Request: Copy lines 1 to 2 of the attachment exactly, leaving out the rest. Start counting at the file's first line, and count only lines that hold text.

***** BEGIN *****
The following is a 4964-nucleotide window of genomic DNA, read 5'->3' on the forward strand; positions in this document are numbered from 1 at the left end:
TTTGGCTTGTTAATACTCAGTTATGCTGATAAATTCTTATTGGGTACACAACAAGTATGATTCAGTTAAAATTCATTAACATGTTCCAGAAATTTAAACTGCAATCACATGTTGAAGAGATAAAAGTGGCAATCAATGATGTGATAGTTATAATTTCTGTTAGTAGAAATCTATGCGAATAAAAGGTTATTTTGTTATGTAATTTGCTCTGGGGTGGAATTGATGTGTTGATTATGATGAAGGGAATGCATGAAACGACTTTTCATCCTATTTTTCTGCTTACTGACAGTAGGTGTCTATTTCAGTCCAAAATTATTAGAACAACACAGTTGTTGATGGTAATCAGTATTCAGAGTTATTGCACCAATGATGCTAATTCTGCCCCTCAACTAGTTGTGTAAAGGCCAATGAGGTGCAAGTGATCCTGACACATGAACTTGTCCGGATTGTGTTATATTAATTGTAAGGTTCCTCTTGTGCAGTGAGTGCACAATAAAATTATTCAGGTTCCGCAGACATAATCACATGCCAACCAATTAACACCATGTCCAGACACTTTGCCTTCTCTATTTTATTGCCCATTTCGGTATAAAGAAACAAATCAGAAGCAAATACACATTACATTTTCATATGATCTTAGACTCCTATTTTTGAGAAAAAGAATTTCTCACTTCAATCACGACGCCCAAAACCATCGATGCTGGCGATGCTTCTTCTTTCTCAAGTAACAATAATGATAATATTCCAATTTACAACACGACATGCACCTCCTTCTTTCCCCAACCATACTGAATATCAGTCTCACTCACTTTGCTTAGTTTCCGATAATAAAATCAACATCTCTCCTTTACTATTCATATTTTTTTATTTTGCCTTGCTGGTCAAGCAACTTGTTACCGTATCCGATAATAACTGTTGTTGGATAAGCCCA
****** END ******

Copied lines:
The following is a 4964-nucleotide window of genomic DNA, read 5'->3' on the forward strand; positions in this document are numbered from 1 at the left end:
TTTGGCTTGTTAATACTCAGTTATGCTGATAAATTCTTATTGGGTACACAACAAGTATGATTCAGTTAAAATTCATTAACATGTTCCAGAAATTTAAACTGCAATCACATGTTGAAGAGATAAAAGTGGCAATCAATGATGTGATAGTTATAATTTCTGTTAGTAGAAATCTATGCGAATAAAAGGTTATTTTGTTATGTAATTTGCTCTGGGGTGGAATTGATGTGTTGATTATGATGAAGGGAATGCATGAAACGACTTTTCATCCTATTTTTCTGCTTACTGACAGTAGGTGTCTATTTCAGTCCAAAATTATTAGAACAACACAGTTGTTGATGGTAATCAGTATTCAGAGTTATTGCACCAATGATGCTAATTCTGCCCCTCAACTAGTTGTGTAAAGGCCAATGAGGTGCAAGTGATCCTGACACATGAACTTGTCCGGATTGTGTTATATTAATTGTAAGGTTCCTCTTGTGCAGTGAGTGCACAATAAAATTATTCAGGTTCCGCAGACATAATCACATGCCAACCAATTAACACCATGTCCAGACACTTTGCCTTCTCTATTTTATTGCCCATTTCGGTATAAAGAAACAAATCAGAAGCAAATACACATTACATTTTCATATGATCTTAGACTCCTATTTTTGAGAAAAAGAATTTCTCACTTCAATCACGACGCCCAAAACCATCGATGCTGGCGATGCTTCTTCTTTCTCAAGTAACAATAATGATAATATTCCAATTTACAACACGACATGCACCTCCTTCTTTCCCCAACCATACTGAATATCAGTCTCACTCACTTTGCTTAGTTTCCGATAATAAAATCAACATCTCTCCTTTACTATTCATATTTTTTTATTTTGCCTTGCTGGTCAAGCAACTTGTTACCGTATCCGATAATAACTGTTGTTGGATAAGCCCA